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Bayer increases bid for Monsanto again

September 6, 2016
Chemical Value Chain

Bayer has increased its takeover bid for Monsanto to $127.50/share, valuing Monsanto at $65 billion. Bayer says that it is in “advanced negotiations with Monsanto concerning a proposed transaction.”

Monsanto confirms that it has received the proposal and “has been engaged in constructive negotiations with Bayer.” Monsanto adds that it is “continuing these conversations as it evaluates this proposal, as well as proposals from other parties and other strategic alternatives to enable its board to determine if a transaction in the best interests of its shareowners can be realized.” Monsanto has declined to comment on the other proposals and strategic alternatives.

Bayer and Monsanto say separately that there can be no assurance the companies will enter into an agreement. “Key terms and conditions have not been agreed,” Bayer says.

It is the second time that Bayer has increased its bid for Monsanto. Bayer originally bid $122/share in May for Monsanto and increased the offer to $125/share on 19 July. Monsanto rejected the second bid as “financially inadequate and insufficient to ensure deal certainty” but said it was open to continuing negotiations with Bayer and granted Bayer some access to its accounts for the purposes of due diligence. Analysts believe that Monsanto values itself at more than $130/share. Jonas Oxgaard, analyst at Bernstein (London), interprets Bayer’s increased bid as evidence that “due diligence is over, and the two parties are now negotiating a transaction price.” Monsanto shares closed at $107.44/share in New York on 2 September.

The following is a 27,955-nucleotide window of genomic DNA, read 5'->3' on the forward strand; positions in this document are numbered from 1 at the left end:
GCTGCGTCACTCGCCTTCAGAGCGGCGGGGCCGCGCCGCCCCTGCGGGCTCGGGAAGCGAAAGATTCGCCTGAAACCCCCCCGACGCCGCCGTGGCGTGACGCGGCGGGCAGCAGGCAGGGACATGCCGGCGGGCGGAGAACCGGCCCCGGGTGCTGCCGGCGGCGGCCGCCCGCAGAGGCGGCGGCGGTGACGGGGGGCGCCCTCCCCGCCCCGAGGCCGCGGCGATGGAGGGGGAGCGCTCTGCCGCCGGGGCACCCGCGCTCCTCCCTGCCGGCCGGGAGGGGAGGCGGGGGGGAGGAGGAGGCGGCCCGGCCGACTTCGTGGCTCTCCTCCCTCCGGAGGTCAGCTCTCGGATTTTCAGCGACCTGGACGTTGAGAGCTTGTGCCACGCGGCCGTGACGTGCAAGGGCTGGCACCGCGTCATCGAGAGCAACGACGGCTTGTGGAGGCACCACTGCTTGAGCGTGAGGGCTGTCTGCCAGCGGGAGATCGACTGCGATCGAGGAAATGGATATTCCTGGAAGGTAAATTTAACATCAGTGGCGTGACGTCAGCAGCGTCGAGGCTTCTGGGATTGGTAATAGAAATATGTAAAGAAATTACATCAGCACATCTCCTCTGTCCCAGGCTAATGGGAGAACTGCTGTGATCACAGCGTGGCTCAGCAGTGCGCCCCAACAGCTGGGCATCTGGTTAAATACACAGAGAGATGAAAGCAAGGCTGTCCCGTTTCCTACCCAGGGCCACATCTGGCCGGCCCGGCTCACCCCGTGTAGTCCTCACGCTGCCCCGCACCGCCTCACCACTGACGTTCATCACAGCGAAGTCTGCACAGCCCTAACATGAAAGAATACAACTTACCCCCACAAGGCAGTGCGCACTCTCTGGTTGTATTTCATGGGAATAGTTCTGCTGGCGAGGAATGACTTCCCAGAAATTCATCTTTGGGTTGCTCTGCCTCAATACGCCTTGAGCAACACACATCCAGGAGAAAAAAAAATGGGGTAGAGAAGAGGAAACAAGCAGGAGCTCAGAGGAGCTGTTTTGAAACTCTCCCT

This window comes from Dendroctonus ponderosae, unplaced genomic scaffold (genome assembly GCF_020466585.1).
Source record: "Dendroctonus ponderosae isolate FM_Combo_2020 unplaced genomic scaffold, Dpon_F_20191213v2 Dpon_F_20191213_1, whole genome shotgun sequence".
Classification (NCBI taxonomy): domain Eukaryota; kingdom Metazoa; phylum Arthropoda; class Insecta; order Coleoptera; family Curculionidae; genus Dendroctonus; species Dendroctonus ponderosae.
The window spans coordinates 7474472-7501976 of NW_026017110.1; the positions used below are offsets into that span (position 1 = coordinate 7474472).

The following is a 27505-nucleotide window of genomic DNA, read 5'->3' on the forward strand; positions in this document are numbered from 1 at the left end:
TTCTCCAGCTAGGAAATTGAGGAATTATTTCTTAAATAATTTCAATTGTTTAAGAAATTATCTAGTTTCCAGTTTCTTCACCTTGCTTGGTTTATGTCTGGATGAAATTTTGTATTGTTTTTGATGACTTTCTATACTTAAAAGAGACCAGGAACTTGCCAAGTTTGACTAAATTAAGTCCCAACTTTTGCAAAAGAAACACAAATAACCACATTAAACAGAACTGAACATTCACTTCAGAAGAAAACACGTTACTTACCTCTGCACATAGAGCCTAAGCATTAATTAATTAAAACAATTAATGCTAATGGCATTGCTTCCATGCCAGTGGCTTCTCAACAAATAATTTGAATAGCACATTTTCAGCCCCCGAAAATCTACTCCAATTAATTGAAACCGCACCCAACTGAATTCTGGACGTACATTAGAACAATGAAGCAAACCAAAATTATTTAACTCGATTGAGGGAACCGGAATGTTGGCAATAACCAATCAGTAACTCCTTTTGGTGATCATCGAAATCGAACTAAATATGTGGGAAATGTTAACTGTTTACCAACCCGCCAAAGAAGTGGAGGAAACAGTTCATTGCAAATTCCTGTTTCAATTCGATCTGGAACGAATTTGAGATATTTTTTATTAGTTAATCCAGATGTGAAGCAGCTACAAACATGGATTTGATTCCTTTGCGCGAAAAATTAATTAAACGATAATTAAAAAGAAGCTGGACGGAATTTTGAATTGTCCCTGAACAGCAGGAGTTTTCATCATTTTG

German newspaper Handelsblatt said last month that Bayer would consider a hostile bid for Monsanto if Monsanto continues to reject friendly approaches from Bayer. Bayer would require approval from its supervisory board for a hostile approach. However, analysts caution that Bayer’s latest offer may indicate that the company is not willing to meet Monsanto’s preferred price. “We see the fairly modest raise as further indication that Bayer is feeling stretched by this deal, and is not willing to go north of $130,” Oxgaard says. “We see a relatively low probability that Monsanto will accept something close to $127.50/share.”

Acquiring Monsanto would make Bayer a worldwide leader in agricultural chemicals and seeds. However, surveys show that the proposed transaction does not have the full support of Bayer shareholders. The deal would also likely face substantial regulatory hurdles in the United States and European Union. Bayer proposed a $1.5-billion reverse antitrust breakup fee with its offer in July but it has not mentioned an increased breakup fee with the latest offer.

Bayer-Monsanto is one of a number of multibillion-dollar M&A deals being discussed in the worldwide ag sector. PotashCorp’s possible merger with Agrium, confirmed last week, is the latest of these. Others include ChemChina’s proposed takeover of Syngenta and the Dow Chemical-DuPont merger.

By Ian Young

Source: Chemical Week

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